Ripple

A Long Strange Search for A Killer

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Pub Date 5 Apr 2022 | Archive Date 10 Mar 2022

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Description

“Riveting... a personal and highly original work of true-crime storytelling.”  — John Douglas, former FBI criminal profiling pioneer and co-author of the #1 New York Times bestseller Mindhunter
 
A chilling investigation into the unsolved “boy in the woods” murder; journalist Jim Cosgrove chronicles his decades-long struggle to uncover the truth of a family friend’s disappearance and death — perfect for fans of I'll be Gone in the Dark and Memorial Drive.


For nine years, South Carolina officials struggled to identify “the boy in the woods,” a young man whose body had been discovered just south of Myrtle Beach in a fishing village called Murrells Inlet.
 
Meanwhile, 1,200 miles away in Kansas City, Missouri, Frank McGonigle's family searched for him at Grateful Dead concerts and in the face of every long-haired hitchhiker they passed. Consumed by guilt for how they'd treated him, Frank's eight siblings slowly came to understand that — like Jerry Garcia sang — he's gone and nothin's gonna bring him back.
 
Frank McGonigle was finally found — and identified as “the boy in the woods.”
 
Four years later, the case still unsolved, Jim Cosgrove, a McGonigle family friend and investigative journalist, picked up the trail of Frank’s cold case and began uncovering connections to a ruthless local crime boss and blunders by the threadbare sheriff’s department.
 
When his research began to stall, a chance meeting with the soft-hearted, straight-talking “energy reader” Carol Williams provided a metaphysical spark that reignited Jim's resolve. Although his work as a journalist trained him to be skeptical, Cosgrove found himself starting to become a believer when Carol provided details about Frank’s murder that turned out to be freakishly accurate.
 
In 2019, Cosgrove returned to Murrells Inlet with one of Frank’s brothers to dredge up some old leads and settle Frank’s case once and for all…
“Riveting... a personal and highly original work of true-crime storytelling.”  — John Douglas, former FBI criminal profiling pioneer and co-author of the #1 New York Times bestseller Mindhunter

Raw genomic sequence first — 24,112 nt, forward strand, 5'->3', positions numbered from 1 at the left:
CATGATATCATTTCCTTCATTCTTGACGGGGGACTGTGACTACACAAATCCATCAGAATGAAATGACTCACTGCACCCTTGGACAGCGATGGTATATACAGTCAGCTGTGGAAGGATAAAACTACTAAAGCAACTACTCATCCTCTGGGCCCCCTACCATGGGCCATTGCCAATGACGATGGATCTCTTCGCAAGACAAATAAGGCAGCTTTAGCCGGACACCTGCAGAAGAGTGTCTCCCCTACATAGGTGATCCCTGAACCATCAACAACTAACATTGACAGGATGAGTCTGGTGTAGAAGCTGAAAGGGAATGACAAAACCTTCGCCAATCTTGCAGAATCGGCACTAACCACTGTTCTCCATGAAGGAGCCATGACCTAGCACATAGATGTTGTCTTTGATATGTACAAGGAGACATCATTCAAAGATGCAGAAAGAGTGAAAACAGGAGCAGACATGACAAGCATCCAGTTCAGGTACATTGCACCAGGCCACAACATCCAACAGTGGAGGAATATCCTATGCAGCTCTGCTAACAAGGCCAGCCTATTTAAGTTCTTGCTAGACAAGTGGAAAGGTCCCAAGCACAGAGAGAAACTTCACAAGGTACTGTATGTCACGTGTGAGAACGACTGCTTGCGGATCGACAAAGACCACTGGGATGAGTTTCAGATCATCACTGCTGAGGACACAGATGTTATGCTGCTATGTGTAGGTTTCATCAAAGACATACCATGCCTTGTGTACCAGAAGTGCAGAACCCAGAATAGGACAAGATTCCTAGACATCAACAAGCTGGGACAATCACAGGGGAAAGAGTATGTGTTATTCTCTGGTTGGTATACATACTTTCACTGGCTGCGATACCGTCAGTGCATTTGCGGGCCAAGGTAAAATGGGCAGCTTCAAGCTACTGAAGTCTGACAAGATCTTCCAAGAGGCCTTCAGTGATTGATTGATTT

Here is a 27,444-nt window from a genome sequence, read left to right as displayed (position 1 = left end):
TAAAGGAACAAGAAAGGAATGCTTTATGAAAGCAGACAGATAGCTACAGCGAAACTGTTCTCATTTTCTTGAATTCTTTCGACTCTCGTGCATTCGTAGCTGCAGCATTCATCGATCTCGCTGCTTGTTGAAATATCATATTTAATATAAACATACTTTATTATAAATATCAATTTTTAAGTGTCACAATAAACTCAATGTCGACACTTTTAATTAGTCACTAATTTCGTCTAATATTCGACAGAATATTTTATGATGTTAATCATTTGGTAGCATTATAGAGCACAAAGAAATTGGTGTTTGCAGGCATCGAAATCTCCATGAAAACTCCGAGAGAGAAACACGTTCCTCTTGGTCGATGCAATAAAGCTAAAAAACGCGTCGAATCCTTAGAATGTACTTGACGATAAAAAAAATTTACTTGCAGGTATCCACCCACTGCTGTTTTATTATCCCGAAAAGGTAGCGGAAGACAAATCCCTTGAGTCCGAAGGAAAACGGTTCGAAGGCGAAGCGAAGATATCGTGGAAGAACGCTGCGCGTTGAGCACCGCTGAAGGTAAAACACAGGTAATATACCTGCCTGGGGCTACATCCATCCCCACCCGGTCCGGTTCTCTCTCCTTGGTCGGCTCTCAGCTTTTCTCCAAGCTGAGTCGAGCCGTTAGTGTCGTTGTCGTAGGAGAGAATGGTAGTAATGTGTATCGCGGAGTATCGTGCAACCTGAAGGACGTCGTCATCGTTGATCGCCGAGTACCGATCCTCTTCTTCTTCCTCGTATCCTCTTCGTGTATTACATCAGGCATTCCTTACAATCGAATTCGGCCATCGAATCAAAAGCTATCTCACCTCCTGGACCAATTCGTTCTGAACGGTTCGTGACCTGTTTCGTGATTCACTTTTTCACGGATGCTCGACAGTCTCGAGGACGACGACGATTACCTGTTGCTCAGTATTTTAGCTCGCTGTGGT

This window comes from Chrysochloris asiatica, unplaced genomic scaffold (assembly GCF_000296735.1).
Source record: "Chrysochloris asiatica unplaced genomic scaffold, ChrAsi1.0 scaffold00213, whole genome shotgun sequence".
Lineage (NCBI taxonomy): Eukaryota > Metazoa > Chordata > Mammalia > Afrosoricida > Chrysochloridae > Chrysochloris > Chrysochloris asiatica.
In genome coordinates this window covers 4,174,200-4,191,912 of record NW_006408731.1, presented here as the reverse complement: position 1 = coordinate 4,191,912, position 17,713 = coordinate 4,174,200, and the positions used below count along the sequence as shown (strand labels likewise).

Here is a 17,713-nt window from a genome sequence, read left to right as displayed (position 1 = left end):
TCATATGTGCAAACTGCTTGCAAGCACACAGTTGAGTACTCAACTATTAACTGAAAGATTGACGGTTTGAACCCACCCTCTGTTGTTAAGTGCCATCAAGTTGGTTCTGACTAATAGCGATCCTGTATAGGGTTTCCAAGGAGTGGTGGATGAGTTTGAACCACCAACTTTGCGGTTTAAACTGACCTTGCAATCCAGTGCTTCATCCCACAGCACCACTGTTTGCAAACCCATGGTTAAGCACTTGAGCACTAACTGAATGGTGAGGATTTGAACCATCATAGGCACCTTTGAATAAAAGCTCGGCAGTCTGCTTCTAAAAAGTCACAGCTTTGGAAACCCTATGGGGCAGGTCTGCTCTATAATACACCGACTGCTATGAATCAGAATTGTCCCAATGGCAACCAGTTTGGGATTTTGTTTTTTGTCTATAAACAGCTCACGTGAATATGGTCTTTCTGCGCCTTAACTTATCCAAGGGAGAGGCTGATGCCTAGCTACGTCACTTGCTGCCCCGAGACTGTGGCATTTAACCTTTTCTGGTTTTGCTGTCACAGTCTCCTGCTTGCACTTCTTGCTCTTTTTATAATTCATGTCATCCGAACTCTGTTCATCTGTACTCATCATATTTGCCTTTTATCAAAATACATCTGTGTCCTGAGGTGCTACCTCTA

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Advance Praise

“Thoroughly riveting and ultimately redeeming examination of an American mystery. Like a great profiler, Cosgrove reveals both the darkness and light in his subjects." — John Douglas, FBI criminal profiling pioneer and co-author of the #1 New York Times bestseller Mindhunter

“Both a true-life murder mystery and a family saga, Ripple is, at the same time, a lament for the universal human condition. Through sensitive prose and self-revealing introspection, Jim Cosgrove chronicles his decades-long quest to uncover the truth of a family friend’s disappearance and death and, in the process, has produced a moving and revealing chronicle of the challenge in truly knowing what is in another person's heart.” — Mark Olshaker, documentary filmmaker, novelist and co-author of Mindhunter and The Killer’s Shadow

“Thoroughly riveting and ultimately redeeming examination of an American mystery. Like a great profiler, Cosgrove reveals both the darkness and light in his subjects." — John Douglas, FBI criminal...


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ISBN 9781586423247
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Average rating from 31 members


Featured Reviews

Such an emotional roller coaster. This true crime will stay with you for a long time. Very well written it tells you of a crime that happened a long time ago and how new insight opens the case up again to reveal interesting aspects of the case.

It was really well written and if you enjoy reading true crime, then you must read this book!!

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This was a fairly quick read about a fascinating case from back in the 1980s. It was well handled by the author with much sensitivity to the family of the victim, as the author was a family friend who grew up in that same area. Even the paranormal aspect of this case was believably expressed, which I found quite compelling. A well written true crime book that’s not your typical formula. I received an advance review copy for free, and I am leaving this review voluntarily.